Meditations in 1 Thessalonians
Part 3 : 30. Hold the Good
1 Thess 5:21,22 Test everything. Hold on to the good. Avoid every kind of evil.
I have a horrible feeling we take good for granted and don’t realise that it is something precious and to be held on to. When you talk about holding on to something there is a sense of clinging on to it to make sure you don’t drop or lose it.
Consider things that are ‘good’: love, peace, quietness, security, safety, warm relationships, stable relationships, honouring and respecting people, absence of upset and hurt, honesty and integrity, freedom from crime, freedom from violence, being able to look back and be thankful, being able to look into the future with confidence. Look at so much of modern life in the West and realise the absence of so many of these things. When we were a child our parents kept us free from worry and so many of the above list were true for us, but in so many modern single-parent homes (and two-parent homes) these things are so often absent.
Before Christ, before we received our salvation, the apostle Paul quoted from the Old Testament, “All have turned away, they have together become worthless; there is no one who does good, not even one.” (Rom 3:12) In other words, outside of Christ we have little expectation of finding good, real selfless, godly good, being expressed. Indeed Paul was to go on and declare in a more personal way, “I know that nothing good lives in me, that is, in my sinful nature.” (Rom 7:18) Later on in the practical section of that same book he gave the same instruction that we find here: “Love must be sincere. Hate what is evil; cling to what is good,” (Rom 12:9) and in the closing chapter, “I want you to be wise about what is good, and innocent about what is evil.” (Rom 16:19) Paul’s understanding sharply contrasts with today’s relativistic ramblings where few are able to say, yes there is good and yes there is evil and we know the difference.
But good for the Christian is not just an idea, it is a practical reality. Again Paul was to say to the Galatians, “Let us not become weary in doing good, for at the proper time we will reap a harvest if we do not give up. Therefore, as we have opportunity, let us do good to all people, especially to those who belong to the family of believers.” (Gal 6:9,10) Some versions in verse 9 have ‘well-doing’ for the NIV’s ‘doing good’ which is another nice way of putting it. The verse 10 reference is clearly to good deeds. In Ephesians he reminds us that, “we are God’s workmanship, created in Christ Jesus to do good works,” (Eph 2:10) and of the Colossians he said, “And we pray this in order that you may live a life worthy of the Lord and may please him in every way: bearing fruit in every good work.” (Col 1:10) Similarly there is Jesus’ teaching, “let your light shine before men, that they may see your good deeds and praise your Father in heaven.” (Mt 5:16)
Again and again the emphasis is not merely on working but doing good in what you do. Goodness is seen, goodness reveals who we are. When speaking about the widows to be cared for by the church under Timothy’s oversight, Paul described the qualifications of those to be looked after as, “well known for her good deeds, such as bringing up children, showing hospitality, washing the feet of the saints, helping those in trouble and devoting herself to all kinds of good deeds.” (1 Tim 5:10) There are some very practical ways of doing good. When speaking to Titus about the qualities of overseers (elders) he said, “he must be hospitable, one who loves what is good, who is self-controlled, upright, holy and disciplined.” (Titus 1:8). Indeed eight times in that letter Paul refers to ‘doing good’.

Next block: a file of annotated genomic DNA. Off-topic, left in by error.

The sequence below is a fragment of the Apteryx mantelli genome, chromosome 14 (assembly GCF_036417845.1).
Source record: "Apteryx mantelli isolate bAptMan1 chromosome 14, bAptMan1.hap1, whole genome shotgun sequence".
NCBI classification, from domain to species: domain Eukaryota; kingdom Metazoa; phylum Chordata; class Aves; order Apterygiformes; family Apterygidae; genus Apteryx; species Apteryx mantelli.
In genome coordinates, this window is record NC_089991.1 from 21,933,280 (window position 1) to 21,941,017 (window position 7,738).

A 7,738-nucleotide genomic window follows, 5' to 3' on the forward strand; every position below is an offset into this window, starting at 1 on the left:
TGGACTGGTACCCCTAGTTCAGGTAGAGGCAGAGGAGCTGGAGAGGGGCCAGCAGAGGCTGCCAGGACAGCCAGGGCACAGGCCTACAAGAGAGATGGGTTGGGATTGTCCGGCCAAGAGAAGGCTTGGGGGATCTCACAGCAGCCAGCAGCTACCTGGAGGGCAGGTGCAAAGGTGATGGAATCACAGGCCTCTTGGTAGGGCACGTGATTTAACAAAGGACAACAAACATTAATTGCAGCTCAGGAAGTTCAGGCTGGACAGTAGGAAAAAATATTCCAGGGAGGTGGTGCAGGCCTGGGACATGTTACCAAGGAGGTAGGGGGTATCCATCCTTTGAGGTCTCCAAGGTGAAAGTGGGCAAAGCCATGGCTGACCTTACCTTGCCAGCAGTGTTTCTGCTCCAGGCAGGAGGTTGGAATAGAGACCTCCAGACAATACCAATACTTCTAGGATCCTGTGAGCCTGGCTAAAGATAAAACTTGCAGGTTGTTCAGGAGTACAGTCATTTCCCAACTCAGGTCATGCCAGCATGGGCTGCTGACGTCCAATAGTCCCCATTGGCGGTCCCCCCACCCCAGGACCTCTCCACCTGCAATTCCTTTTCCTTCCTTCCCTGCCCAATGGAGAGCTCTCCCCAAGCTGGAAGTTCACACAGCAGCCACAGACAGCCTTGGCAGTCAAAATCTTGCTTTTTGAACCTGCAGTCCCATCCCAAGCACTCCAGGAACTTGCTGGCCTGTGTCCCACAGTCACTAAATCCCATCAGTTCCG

Indeed we see there the real heart of this call: “Jesus Christ, who gave himself for us to redeem us from all wickedness and to purify for himself a people that are his very own, eager to do what is good.” (Titus 2:13,14) Jesus came to deliver us out of a life of self-centred and godless evil into being those whose life is characterized by doing good, by being good, by being eager to do good. Paul is very specific about it: “I want you to stress these things, so that those who have trusted in God may be careful to devote themselves to doing what is good.” (Titus 3:8)
The writer to the Hebrew understood this as well when he wrote about us maturing and receiving good teaching: “But solid food is for the mature, who by constant use have trained themselves to distinguish good from evil.” (Heb 5:14) That is what teaching should do, help us understand the difference between good and evil. Echoing Paul’s teaching about good deeds following, James taught, “Who is wise and understanding among you? Let him show it by his good life, by deeds done in the humility that comes from wisdom.” (Jas 3:13) Peter also echoes that earlier teaching about good deeds being seen: “Live such good lives among the pagans that, though they accuse you of doing wrong, they may see your good deeds and glorify God on the day he visits us.” (1 Pet 2:12)
Later on Peter quotes psalm 34 to emphasis this same thing: “Whoever would love life and see good days must keep his tongue from evil and his lips from deceitful speech. He must turn from evil and do good; he must seek peace and pursue it.” (1 Pet 3:10,11) The apostle John echoes so much of this in his third letter: “Dear friend, do not imitate what is evil but what is good. Anyone who does what is good is from God.” (3 Jn 11). Remember also, “the fruit of the Spirit is love, joy, peace, patience, kindness, goodness, faithfulness, gentleness and self-control.” (Gal 5:22,23(+). Goodness comes from God and is to be seen in His people. Good is not only a concept but it is also a practice and it is a vital one that needs restoring to the church in the twenty-first century so that the world may see and believe and be blessed, but it needs working at. May it be so!